return to its former state of health is the stock in trade of quacks. It has
no basis in fact.
2. The entry of a stone into the cystic duct is marked by an attack of
gall stone colic. A " gall stone attack " strikes unheralded at any time of
day or night. There may have been a feeling of heaviness beforehand, but
usually the first symptom is an attack of pain that in a few minutes becomes
agonising. The pain is extreme, exceeded possibly by that of a duodenal
perforation or of coronary infarction, but certainly worse than labour
pain. It demands the administration of morphia. It may vary in intensity,
but is more usually a continuous cramp. It lasts at maximum intensity for
one to six hours and then fades away, but usually leaves a soreness for a
couple of days. The site of the pain is described with difficulty. It is deep
in the epigastrium, and may bore through to the shoulder blades, but more
accurate localisation is not found unless there is infection.
SIR HENEAGE OGILVIE
There are few physical signs. The muscles are not rigid. On deep
inspiration the round outline of a distended gall bladder may be felt,
and when it reaches the fingers there is an involuntary catch in respiration
The differential diagnosis of a first attack from renal colic or angina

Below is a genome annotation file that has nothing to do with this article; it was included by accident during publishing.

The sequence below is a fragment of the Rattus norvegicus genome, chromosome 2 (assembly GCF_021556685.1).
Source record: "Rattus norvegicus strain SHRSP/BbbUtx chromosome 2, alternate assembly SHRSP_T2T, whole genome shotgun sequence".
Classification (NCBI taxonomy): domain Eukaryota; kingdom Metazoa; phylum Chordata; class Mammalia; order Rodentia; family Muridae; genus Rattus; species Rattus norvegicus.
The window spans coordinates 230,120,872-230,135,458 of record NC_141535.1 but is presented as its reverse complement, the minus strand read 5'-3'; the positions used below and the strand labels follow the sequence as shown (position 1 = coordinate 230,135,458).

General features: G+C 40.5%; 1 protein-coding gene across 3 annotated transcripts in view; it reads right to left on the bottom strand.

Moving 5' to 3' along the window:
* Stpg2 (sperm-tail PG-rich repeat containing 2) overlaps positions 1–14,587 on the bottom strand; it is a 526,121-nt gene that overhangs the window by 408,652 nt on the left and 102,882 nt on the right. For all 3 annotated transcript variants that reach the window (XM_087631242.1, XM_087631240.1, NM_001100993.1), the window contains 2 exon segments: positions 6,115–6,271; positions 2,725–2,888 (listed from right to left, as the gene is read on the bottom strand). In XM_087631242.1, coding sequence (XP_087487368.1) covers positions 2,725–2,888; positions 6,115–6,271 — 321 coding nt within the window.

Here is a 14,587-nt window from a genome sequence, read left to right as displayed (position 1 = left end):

may be difficult. The pain of renal colic is usually unilateral, and tends
to spread to the groin. The urine contains visible blood, or red cells when
it is examined microscopically. The pain of angina may be epigastric,
but it tends to be felt also in the chest and the arm. Cyanosis, a feeble or
irregular pulse, visible pulsation in the neck veins, and a low blood pressure
all point to heart rather than gall bladder. All three conditions demand
morphia and complete rest, and within a few hours the diagnosis is usually
clear. If the patient has had gall stone colic he will immediately recognise
(3) Acute as opposed to chronic infection is seldom seen except in
a gall bladder whose drainage is obstructed by an impacted stone. The
attack starts like one of gall stone colic, with sudden agonising pain,
but the patient also feels ill. The pain, starting as a colic, changes to a
dull ache. From being vaguely epigastric, it becomes localised to the
anatomical site of the gall bladder. It is made worse by breathing and by
movement. It is often worse when the patient lies on the left side, since
in this position the drag of the liver subjects the inflamed gall bladder
to negative pressure and increases the tension in its tissues. Shivering
and malaise are complained of.
The patient may be of gall stone type but in any case he has the
appearance of a well person who has just become ill. The temperature,